Thank you to my dear friends who helped prepare the garden so that it looked stunning. And thank you to the snakes, butterflies, bees, dragonflies, birds, bunnies and who-knows-what-else that came out to perform for the visitors! And thank you to everyone who visited! No casualities; all good.
Here are some photos, although my camera doesn’t do the colors justice:
This morning a Meetup was held at my property (Finch Frolic) for the San Diego Permaculture group (http://www.meetup.com/SanDiegoPermaculture/ ). The agenda was to tour the garden and build the second layer – the insulation layer – on Harry Mud, the cob (earthen) oven begun at a similar Meetup last July. There are three installments posted on my blog; you can search for cob oven, or read about the third installment here: http://www.vegetariat.com/2011/07/cob-oven-3/ ) (sorry, I can’t seem to get the hyperlink to work).
During all this time Harry has patiently sat under his tarp awaiting a second layer. Today was his day.
One of the reasons I wanted to work on Harry is that my garden will be on the Association of University Women’s garden tour on May 12th (OMG! Only four weeks away!!!). I’m hoping to inspire a lot of people to research permaculture for their own properties, and to show off earthen building. Harry will be a star.
With 29 people signed up to come today and projected rainshowers, I scrambled a bit to make sure there would be cobbing opportunities for all. However about 15 people toured, the weather although windy was dry and beautiful, and all goals were accomplished. Hopefully everyone came away with what they wanted to hear about, and not so much dog poo on their shoes.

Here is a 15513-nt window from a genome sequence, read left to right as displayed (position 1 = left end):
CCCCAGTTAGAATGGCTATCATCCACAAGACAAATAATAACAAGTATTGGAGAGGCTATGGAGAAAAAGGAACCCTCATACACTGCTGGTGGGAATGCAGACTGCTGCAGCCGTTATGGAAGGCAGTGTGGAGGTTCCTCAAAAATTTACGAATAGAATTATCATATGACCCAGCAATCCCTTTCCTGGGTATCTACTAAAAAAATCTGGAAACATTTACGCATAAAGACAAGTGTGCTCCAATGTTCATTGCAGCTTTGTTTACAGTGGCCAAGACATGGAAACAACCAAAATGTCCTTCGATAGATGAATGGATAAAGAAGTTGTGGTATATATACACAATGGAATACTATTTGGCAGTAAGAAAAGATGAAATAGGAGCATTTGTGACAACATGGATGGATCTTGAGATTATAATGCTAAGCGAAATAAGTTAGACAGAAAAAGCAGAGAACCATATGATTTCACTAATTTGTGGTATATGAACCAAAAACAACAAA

Although I enjoy speaking with groups of people, the drawback is that I don’t have the chance to speak with individuals and find out their stories or learn from them. Everyone has wells of experience and tidbits of knowledge (or buckets full!), and you never know how your life can change with just a passing comment or chance encounter.
Anyway, many of us had mud manicures and pedicures, the group dwindled, and Harry became even more handsome, if that is even possible. Three intrepid souls stayed for Harry’ First Fire, and we lunched and chatted about all kinds of interesting topics, such as communication between plants. It was a good day. Now that I’ve soaked the mud off of myself in a hot bath with epsom salts, I’ll show you what went on.
To create the insulation layer, we sifted dirt through two progressively smaller screens.
That was mixed with water and a lot of straw, which took a lot of time but was fun.
That cob mixture was formed in a four-inch layer around Harry.
Just in case all 29 people showed up, I had prepared an extra cob project. I thought a work table next to the oven would be a good idea, so stacked two old tires, topped by a tire with the wheel still in there. These had been part of the fill on my property when I moved in 13 years ago. Two intrepid permaculturalists then filled the inside with rubble (small bits of urbanite left over from walls) and sand left over from Harry Mud. A piece of wood was propped in the center to hold the top in place. At some point the entire thing will be cobbed.